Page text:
Earlier this year, before the pandemic was widespread in the United States, a small team of scientists at our Aston, Pennsylvania, plant reported out on their progress and deliverables against their project plan. While this might sound like any other day at 3M, there was one key difference: some of these scientists weren’t even old enough to drive.
These 12- to 18-year-old scientists were on site thanks to 3M Application Engineer Rob Romeo’s work with the Chief Science Officers. This national STEM education program helps students explore their passion for STEM subjects while learning workplace skills 3Mers use every day, such as collaboration and creative problem solving. Through the program, schools elect their own “Chief Science Officer” (CSO) – a student who campaigns by organizing a STEM project, such as a science-related after-school club or community improvement project.
Last year, the Aston team supported local CSOs in bringing their projects to life. The students worked with plant volunteers to hold “cabinet meetings,” where they shared updates on their projects, problem solved and worked with advisors from 3M and other local employers to demonstrate how they’re staying on track. In addition to meeting at the plant, these student scientists heard firsthand from plant employees – from plant operations to leadership – about how 3Mers apply science to life every day.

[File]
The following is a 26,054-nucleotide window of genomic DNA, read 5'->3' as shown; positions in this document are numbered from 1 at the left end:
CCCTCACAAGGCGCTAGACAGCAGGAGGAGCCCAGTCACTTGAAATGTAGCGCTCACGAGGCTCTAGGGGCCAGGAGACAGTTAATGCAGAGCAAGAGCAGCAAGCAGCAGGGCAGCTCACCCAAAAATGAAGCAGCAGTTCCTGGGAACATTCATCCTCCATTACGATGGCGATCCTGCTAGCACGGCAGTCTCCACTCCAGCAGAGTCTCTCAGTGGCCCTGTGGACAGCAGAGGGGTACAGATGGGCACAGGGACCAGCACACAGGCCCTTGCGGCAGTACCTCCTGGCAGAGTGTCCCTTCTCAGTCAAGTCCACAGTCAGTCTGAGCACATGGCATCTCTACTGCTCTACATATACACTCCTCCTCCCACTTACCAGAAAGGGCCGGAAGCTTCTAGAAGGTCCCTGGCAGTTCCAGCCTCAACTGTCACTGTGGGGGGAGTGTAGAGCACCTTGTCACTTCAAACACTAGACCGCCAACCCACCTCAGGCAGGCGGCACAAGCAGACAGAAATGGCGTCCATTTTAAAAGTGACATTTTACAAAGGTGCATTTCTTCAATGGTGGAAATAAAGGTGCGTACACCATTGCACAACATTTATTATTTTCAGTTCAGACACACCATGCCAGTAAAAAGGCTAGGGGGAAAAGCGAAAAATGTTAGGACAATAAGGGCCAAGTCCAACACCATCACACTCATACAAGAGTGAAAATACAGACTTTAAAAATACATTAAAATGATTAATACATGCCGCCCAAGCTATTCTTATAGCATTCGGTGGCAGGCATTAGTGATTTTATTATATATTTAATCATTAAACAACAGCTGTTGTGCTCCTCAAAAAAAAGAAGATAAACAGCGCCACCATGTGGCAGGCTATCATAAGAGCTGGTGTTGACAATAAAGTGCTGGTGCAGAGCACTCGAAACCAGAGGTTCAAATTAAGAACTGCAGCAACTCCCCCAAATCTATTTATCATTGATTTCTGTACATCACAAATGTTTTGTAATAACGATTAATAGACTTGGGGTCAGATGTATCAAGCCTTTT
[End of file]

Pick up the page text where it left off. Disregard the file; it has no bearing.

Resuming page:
While the pandemic continues, 3M is still focused on helping students – and their parents – stay science smart. 3M has launched Science at Home, a virtual laboratory that helps young minds stay sharp. The company also continues active relationships with local organizations that help students prepare for careers in STEM fields, like Pennsylvania STEM Experiences for Equity and Diversity (PA SEED), a group committed to engaging local and global communities in STEM learning.